• Leuba Ridgway  Thank you for the information Chris. I have spotted T.ixioides in the same area but it had dark spots. Is this a variant / or should I leave it at the genus level? Please advise. Thanks again.

        Reply • 07 Mar 2015

    2. Chris Lindorff  It can be variably spotted or even spotless. The character to concentrate on is the column, whereby here the column mid lobe has numerous sausage like glands. Hybrids of ixioides make it hard sometimes. With this one, I would go with ixioides. There a faint spots which are never present in pauciflora or nuda groups. Cheers.

      Reply • 07 Mar 2015

      • Leuba Ridgway  Thank you for the clarification Chris. I see some faint spots on at least one petal !!

        Reply • 08 Mar 2015

  • Andrenosoma queenslandi

    17 Feb 2015-38.2,145.2Leuba Ridgway

    This black robber fly was about 15 mm long. The thorax was flat along the midline and symmetrically lumpy on either side. Eyes were large and facing upwards. Stiff white bristles seen between the eyes and on the face. Legs also had stiff white setae. Wings were dark and folded over the abdomen which had white spots on the lateral aspects of some of the tergites. Spotted flying around dried logs ( Langwarrin Flora & Fauna Reserve). Synonym: Laphria maura

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    Star     Comment    

    1. Chris Lindorff  Hi Leuba. The name has now been added. Cheers. Chris.

      Reply • 06 Mar 2015

    2. David Francis  Was this identified from brisbaneinsects? http://www.brisbaneinsects.com/brisbane_robberflies/BlackLeggedBlackRobberFly.htm

      Reply • 07 Mar 2015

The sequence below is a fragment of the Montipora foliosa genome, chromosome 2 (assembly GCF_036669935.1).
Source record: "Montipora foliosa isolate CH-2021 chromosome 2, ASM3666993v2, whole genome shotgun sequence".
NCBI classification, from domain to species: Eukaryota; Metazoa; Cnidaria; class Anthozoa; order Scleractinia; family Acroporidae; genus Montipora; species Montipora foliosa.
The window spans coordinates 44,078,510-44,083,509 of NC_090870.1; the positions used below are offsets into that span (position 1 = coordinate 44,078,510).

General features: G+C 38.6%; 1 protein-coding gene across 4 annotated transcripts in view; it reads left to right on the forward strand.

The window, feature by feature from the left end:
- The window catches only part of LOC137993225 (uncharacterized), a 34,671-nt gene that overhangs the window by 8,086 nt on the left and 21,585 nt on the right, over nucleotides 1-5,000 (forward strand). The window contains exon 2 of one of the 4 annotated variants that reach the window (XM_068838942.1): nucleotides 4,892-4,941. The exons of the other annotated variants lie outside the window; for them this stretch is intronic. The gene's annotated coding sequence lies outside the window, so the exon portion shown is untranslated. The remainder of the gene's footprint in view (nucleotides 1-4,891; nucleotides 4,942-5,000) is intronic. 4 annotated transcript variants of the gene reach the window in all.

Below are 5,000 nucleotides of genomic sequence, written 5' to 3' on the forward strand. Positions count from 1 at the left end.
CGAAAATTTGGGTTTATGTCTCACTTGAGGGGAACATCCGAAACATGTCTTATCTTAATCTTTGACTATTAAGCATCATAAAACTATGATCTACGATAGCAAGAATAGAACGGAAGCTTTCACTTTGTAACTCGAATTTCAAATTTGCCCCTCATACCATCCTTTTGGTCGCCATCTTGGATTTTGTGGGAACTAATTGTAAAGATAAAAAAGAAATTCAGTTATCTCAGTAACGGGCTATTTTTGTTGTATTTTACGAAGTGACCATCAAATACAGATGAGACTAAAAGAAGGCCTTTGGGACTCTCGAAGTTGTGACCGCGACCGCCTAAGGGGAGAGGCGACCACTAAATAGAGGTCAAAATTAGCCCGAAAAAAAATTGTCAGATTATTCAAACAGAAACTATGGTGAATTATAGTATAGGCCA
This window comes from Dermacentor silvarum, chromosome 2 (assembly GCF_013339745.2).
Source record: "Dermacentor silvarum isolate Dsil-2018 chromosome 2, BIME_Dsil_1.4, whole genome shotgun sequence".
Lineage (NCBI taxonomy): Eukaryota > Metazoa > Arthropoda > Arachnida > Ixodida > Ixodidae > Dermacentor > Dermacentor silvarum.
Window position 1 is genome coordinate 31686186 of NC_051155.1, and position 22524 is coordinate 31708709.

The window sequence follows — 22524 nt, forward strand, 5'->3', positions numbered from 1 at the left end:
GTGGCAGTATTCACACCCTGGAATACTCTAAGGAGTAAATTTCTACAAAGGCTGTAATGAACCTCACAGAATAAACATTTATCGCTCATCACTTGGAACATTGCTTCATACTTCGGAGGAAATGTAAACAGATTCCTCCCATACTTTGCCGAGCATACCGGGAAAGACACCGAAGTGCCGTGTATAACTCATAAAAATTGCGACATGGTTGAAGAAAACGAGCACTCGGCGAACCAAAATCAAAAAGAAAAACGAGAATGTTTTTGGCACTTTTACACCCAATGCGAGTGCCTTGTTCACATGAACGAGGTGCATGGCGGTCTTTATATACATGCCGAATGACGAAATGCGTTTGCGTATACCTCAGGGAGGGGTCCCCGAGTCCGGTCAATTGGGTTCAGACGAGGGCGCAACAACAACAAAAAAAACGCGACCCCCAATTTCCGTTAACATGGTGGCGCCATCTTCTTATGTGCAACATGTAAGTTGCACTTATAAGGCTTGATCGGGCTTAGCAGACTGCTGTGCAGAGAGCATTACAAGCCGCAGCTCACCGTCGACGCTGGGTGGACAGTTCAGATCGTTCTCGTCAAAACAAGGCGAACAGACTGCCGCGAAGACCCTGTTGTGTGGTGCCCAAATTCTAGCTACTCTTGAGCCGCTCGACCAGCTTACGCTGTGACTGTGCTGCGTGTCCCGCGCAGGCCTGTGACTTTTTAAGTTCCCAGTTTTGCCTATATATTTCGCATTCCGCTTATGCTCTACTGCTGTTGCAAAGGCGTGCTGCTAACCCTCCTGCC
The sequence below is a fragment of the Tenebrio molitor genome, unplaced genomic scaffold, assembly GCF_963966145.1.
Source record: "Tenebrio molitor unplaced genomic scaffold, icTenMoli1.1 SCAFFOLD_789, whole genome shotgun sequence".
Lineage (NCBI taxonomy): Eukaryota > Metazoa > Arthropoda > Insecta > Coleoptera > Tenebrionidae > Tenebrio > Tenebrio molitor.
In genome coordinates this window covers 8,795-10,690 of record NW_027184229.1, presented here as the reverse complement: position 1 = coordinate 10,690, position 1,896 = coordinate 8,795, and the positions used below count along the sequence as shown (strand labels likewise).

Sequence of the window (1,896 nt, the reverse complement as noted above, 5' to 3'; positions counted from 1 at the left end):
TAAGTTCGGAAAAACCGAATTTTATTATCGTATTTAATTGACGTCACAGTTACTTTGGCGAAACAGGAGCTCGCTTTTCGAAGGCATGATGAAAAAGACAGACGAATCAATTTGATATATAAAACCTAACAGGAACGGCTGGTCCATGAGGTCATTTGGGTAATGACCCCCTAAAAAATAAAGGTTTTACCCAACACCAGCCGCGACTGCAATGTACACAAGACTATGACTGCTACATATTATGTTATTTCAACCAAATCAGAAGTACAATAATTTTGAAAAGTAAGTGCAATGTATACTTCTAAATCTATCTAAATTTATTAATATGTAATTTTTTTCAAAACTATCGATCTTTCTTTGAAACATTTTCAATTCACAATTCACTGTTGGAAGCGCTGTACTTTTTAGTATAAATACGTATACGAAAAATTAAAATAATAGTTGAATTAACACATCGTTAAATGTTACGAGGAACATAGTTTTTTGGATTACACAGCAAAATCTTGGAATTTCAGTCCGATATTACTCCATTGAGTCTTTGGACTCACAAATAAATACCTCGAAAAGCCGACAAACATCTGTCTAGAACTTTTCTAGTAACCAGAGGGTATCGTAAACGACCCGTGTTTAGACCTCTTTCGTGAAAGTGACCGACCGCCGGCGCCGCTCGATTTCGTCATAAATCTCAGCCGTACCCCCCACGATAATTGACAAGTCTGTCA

• Leuba Ridgway  Yes David. If it is incorrect please let me know. Thanks.

        Reply • 07 Mar 2015

        • David Francis  Leuba, your observation is a perfect match to the photos on brisbaneinsects which I always accept as being correct. Great record and photos, by the way - first on ALA for Australia!

          Reply • 07 Mar 2015

      • Leuba Ridgway  Thank you David. Andrenosoma queenslandi seems to be the accepted name on the Australian Faunal Directory which lists Laphria maura ( on Brisb. insects) as a synonym. I agree Mr Chew does a great job !

        Reply • 07 Mar 2015

  • Hydnum repandum Wood Hedgehog

    15 Jul 2014-37.9,145.3Leuba Ridgway

    Pic 1 shows the underside of the cap of this thick white fungus. The fertile surface showed closely packed white "teeth" instead of gills or pores. The teeth were decurrent ( running down the stem) -pic 4. The young fruiting bodies were growing in a clump with some of their thick white stipes fused together. The caps were a pale orange, distorted by mutual pressure and showed in-rolled margins. The stem turned a beautiful orange when bruised or cut. Growing on a damp eucalyptus forest floor, among leaf and wood debris.

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    Star     Comment